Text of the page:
(ANIMAL WELFARE) ROMANIA — Despite outcries and petitions the Romanian government passed a bill legalizing the slaughter of stray dogs. While Romania has a large population of homeless dogs, murder isn’t an adequate fix. There are many humane solutions available, such as increasing funding for animal shelters, spaying and neutering programs, and promoting adoption from shelters and not stores. Find out more about this unfathomable law and what it entails below.— Global Animal
Yahoo News, Alison Mutler
Romanian lawmakers voted Tuesday to make it legal to euthanize the thousands of stray dogs that roam the country’s streets, angering animal rights activists who have lobbied for months to stop the measure.
Bucharest alone is home to an estimated 50,000 stray dogs, according to local media, and they are a part of city life, crossing the street, snoozing on sidewalks and even hopping on buses. But backers of the law say local governments must have the option to euthanize because the dogs are a public health hazard.
Though most are not aggressive, a Romanian woman died this year after she was mauled by a pack of dogs. In 2006, a Japanese tourist was killed by a stray.
Parliament voted by 168-111 to pass the law, which is expected to be signed by President Traian Basescu. The law will allow officials to round up homeless dogs from the street, hold them in shelters for 30 days and then have them killed.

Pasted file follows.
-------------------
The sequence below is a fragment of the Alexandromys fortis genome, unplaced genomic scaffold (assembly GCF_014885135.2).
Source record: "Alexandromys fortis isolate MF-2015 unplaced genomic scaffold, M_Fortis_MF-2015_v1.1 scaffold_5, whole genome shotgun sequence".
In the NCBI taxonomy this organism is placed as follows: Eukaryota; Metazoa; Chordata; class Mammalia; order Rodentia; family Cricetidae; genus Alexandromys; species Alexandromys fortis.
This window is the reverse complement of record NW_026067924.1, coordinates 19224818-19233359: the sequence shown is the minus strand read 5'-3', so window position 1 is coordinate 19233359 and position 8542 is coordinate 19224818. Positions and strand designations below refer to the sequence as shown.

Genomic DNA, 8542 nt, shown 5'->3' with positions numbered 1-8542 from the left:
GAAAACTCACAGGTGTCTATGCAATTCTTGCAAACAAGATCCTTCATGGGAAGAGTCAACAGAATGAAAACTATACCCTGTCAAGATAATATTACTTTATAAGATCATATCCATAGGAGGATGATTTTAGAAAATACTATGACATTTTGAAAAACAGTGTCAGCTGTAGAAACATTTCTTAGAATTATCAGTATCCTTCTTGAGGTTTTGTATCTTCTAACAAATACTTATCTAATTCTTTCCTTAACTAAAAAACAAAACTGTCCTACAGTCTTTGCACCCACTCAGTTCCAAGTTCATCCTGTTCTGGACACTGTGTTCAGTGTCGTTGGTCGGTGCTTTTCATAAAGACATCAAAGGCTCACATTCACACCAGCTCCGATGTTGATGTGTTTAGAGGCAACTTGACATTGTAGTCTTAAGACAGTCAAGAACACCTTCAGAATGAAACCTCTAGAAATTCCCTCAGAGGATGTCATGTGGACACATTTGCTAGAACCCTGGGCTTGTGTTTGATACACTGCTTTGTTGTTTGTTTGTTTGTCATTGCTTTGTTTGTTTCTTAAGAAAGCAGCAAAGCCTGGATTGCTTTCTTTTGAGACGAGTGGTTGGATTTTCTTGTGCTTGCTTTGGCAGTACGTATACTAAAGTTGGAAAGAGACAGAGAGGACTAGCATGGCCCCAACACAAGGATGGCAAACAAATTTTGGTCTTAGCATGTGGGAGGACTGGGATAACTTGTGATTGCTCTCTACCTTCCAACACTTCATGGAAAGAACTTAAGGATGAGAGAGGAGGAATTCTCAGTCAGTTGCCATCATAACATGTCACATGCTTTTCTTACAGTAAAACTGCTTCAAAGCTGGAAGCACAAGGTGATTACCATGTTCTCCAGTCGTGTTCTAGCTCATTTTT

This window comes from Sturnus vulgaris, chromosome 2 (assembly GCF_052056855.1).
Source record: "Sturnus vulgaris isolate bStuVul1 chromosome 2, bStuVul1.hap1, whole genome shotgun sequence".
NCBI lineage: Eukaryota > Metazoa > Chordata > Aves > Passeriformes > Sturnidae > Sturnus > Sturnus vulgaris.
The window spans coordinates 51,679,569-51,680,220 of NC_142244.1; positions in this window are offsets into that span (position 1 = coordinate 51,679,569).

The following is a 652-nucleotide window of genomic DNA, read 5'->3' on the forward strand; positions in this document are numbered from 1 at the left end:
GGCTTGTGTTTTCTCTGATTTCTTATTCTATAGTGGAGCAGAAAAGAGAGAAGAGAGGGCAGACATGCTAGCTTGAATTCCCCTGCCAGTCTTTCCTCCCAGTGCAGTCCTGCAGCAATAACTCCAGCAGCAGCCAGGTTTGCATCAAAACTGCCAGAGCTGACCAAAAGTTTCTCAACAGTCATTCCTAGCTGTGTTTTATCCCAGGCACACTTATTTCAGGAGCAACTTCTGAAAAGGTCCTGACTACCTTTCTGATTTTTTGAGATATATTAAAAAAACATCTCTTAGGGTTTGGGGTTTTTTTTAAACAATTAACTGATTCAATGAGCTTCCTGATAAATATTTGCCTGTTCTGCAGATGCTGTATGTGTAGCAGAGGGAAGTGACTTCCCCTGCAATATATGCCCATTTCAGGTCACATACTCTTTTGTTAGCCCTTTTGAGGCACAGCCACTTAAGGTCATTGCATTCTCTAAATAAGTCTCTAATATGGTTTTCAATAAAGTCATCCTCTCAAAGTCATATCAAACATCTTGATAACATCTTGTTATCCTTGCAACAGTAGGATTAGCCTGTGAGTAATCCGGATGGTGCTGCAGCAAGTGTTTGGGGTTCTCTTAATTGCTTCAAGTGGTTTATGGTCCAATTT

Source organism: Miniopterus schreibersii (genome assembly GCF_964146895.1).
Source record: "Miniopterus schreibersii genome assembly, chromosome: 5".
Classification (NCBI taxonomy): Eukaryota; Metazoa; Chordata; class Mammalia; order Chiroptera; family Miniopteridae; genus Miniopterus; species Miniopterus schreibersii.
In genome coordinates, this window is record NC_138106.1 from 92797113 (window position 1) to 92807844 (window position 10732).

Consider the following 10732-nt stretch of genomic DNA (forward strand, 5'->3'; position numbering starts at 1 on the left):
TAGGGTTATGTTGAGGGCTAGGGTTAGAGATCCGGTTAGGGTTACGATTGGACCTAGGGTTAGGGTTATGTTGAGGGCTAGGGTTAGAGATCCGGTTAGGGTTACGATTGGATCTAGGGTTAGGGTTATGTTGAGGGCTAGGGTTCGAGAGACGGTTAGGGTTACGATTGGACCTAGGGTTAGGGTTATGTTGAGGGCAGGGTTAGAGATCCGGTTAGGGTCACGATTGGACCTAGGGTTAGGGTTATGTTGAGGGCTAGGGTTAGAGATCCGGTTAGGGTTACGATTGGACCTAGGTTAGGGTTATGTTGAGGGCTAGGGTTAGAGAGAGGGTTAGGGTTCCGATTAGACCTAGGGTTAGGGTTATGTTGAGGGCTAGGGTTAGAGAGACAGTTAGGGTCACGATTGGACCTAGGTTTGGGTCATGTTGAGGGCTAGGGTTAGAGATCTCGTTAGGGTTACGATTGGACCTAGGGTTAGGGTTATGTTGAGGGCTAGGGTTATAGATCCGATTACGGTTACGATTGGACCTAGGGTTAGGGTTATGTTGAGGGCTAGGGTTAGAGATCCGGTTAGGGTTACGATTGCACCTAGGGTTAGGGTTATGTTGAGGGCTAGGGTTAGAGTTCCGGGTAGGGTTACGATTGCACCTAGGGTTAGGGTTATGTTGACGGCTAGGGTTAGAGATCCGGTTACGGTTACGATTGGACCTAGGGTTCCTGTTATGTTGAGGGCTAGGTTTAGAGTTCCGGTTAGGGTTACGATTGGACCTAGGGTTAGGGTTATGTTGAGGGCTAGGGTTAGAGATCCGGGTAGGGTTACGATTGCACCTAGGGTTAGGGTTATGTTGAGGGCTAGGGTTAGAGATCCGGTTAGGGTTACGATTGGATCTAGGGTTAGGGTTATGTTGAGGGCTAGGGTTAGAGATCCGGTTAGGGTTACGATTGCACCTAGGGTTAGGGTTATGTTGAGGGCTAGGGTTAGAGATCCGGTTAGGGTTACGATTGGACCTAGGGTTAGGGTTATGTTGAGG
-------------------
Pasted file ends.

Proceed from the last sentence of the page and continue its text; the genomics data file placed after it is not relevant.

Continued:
Animal rights groups gathered in Parliament Tuesday, holding banners calling on lawmakers not to pass the legislation. They are calling for increased funding for sterilization
Corruption fighters claim the measure is a cynical ploy to enrich local authorities because substantial funding will be allocated for the task.
“It is a brutal law which will not resolve the problem of street dogs, but will line the pockets” of mayors from the ruling Democratic Liberal Party, animal rights activist Marcela Pisla told The Associated Press.
The homeless canine population flourished in the late 1980s after Communist dictator Nicolae Ceausescu razed old houses in residential districts and built high-rise apartments, causing owners to part with pets.
Nowadays, residents are often tolerant of the strays, with many wearing tags showing they have been sterilized.